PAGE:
Rules for Flights in the USA
On flights in the United States, coins are allowed in carry-on and checked baggage, whether they are pennies, quarters, or collectible coins. The quantity is not limited by TSA, so passengers can pack any amount as long as it complies with the airlines’ weight standards.
When going through security, you must remove any coins from your pockets and place them in the screening bins to avoid setting off the metal detector. If you’re carrying a large number of coins it’s also advisable to remove them from your bag for screening. Passengers that rather be discrete, can let the TSA agent know about the coins and ask for a private screening.
Passengers reaching the United States with coins that exceed $10,000 in value after an overseas trip must declare them to Customs and fill out an FINCEN 105 form. Gold coins and bullion must be declared regardless of their value and origin. Gold coins, medals, and bullion coming from Cuba, Iran, and Sudan can’t enter the country.
It’s also recommended to pack them in hand baggage and to have evidence of how these coins were acquired and that you are the owner.
Rules for Flights in Other Countries
Canadian authorities don’t mention coins in their banned or allowed list of items, but they follow similar rules to the US and permit coins in carry-on and checked baggage. Coins with a value of $10,000 or more should be declared.
Europe, the United Kingdom, and Australia
New Zealand authorities don’t specify if coins are allowed or not on planes, but generally, they are permitted onboard. Coins with a $10,000 value or more should be declared to customs. However, passengers should keep in mind they can’t take coins 50 years or older out of the country.
On Chinese flights, it is not specified if coins are allowed on cabin and cargo baggage, but overall, they are permitted on planes. Coins with a $5,000 or more value must be declared. Passengers can’t import or take out more than 20,000 RMB ($2800) from China.
In India, coins aren’t listed as allowed or banned from carry-on and cargo baggage, but they are generally allowed. Passengers must declare coins with a value of $5,000 or higher. If you aren’t a resident, you can’t bring Indian rupees (INR) into India. You must exchange your money after arriving in India.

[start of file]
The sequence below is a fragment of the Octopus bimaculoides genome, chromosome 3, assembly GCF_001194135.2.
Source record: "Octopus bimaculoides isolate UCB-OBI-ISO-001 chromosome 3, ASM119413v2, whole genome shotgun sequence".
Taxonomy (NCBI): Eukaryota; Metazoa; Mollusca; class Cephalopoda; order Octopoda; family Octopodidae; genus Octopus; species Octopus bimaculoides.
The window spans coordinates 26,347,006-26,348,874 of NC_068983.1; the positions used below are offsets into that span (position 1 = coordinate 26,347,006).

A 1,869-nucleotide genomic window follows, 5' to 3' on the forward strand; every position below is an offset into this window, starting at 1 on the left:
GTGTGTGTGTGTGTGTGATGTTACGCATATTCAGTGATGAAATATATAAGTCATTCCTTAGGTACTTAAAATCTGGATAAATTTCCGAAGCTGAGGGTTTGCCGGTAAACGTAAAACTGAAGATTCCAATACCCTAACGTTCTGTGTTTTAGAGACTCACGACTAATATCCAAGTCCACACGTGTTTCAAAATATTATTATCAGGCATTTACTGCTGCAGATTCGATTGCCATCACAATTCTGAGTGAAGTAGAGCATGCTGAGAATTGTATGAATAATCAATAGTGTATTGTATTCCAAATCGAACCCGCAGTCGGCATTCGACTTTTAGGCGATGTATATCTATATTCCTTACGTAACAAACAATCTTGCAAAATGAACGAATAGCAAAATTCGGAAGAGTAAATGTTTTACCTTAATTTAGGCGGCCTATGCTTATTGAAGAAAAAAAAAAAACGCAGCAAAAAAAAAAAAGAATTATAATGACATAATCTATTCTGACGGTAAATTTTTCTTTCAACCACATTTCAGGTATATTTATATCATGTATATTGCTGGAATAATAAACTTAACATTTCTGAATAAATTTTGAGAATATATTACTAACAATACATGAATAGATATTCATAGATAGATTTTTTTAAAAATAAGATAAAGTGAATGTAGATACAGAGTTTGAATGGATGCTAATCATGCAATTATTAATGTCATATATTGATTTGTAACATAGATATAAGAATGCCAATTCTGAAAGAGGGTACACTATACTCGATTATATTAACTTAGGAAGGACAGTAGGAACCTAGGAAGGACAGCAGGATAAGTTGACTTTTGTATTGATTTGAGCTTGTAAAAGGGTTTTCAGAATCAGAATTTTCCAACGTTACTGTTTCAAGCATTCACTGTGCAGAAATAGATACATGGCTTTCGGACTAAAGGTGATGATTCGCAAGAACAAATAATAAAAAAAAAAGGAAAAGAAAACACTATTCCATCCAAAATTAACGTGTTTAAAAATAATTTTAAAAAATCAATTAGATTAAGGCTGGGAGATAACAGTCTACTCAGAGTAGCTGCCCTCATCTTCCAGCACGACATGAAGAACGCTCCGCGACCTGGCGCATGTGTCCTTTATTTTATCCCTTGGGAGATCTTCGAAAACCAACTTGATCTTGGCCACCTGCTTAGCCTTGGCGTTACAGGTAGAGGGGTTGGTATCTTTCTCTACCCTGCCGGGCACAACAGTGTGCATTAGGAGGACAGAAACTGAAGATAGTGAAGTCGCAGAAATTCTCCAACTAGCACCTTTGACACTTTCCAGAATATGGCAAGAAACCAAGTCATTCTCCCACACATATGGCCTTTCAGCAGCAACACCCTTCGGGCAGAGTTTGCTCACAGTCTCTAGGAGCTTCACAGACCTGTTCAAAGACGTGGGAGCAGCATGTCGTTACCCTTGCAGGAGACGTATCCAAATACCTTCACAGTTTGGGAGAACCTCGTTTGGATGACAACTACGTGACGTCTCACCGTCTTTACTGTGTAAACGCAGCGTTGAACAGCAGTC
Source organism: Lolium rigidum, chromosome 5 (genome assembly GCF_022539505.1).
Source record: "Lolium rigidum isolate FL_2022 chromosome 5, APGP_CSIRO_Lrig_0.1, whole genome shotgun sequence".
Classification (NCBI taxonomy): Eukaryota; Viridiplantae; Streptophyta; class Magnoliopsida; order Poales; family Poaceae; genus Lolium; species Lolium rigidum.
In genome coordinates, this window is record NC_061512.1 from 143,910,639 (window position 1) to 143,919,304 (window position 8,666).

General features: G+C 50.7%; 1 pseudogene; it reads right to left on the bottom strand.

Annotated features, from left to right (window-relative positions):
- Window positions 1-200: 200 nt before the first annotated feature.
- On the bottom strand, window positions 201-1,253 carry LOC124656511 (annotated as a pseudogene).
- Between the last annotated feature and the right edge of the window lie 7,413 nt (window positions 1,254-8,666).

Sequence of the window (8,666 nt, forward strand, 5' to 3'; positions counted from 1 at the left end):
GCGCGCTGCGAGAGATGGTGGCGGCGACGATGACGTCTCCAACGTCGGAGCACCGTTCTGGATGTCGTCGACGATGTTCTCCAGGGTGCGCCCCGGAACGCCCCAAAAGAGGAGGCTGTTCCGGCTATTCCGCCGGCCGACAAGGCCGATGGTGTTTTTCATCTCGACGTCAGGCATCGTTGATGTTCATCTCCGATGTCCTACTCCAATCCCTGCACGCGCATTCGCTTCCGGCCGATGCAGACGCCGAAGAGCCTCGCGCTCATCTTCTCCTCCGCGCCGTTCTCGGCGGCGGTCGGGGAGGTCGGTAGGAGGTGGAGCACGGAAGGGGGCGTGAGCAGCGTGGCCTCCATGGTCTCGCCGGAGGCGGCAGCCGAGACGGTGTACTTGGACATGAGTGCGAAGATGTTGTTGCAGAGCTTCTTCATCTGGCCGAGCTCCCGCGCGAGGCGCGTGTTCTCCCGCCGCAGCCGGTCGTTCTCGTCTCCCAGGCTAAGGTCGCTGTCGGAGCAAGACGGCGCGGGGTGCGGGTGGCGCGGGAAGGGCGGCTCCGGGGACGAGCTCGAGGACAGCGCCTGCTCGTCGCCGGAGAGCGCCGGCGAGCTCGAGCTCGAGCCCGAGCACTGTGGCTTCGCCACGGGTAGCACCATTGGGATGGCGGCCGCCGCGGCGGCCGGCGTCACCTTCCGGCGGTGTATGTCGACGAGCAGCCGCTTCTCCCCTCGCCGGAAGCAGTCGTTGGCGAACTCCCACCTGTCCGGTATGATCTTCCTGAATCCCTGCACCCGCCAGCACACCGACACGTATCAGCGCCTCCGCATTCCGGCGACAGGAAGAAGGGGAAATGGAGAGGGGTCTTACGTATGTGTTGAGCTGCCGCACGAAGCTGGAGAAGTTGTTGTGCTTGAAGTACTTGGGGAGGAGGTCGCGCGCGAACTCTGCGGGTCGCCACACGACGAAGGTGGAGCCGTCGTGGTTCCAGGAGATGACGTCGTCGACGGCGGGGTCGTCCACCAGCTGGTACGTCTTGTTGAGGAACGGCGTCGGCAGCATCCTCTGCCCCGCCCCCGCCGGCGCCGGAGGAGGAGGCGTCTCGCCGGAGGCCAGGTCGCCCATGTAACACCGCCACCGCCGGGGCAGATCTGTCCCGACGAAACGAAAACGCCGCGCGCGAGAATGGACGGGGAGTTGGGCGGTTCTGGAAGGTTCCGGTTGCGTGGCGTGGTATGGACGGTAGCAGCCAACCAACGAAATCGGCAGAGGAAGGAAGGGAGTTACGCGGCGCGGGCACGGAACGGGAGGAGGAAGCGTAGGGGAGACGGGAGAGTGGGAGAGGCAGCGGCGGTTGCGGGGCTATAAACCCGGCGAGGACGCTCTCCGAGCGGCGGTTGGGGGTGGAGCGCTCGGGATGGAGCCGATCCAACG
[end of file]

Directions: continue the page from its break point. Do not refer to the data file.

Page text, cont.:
Sources: For writing this article, we took information only from official sources, like airline regulators, government websites, and major airlines. If you want to confirm that our information is accurate and up to date, click on any of the links mentioned above. We linked out to where we found this information for each country.
Disclaimer: The final decision of whether you can bring coins on planes always rests on the security officer. Some airlines also have additional rules that may be different.
Frequently Asked Questions About Bringing Coins on Planes
Are gold and silver coins allowed on planes?
Gold and silver coins are allowed in carry-on and checked baggage on planes in the United States. However, it’s recommended that you pack gold and silver coins in cabin baggage to avoid losing them along with your checked baggage. If you’re returning from overseas with coins worth 10,000 dollars they must be declared to Customs and Border Protection. Gold coins must be declared regardless of their value. You can’t bring gold and silver coins from Cuba, Iran, and Sudan. Copies of gold coins must be marked as so and identified by the country that issued them.
Can I bring a collection of antique, historical coins on planes?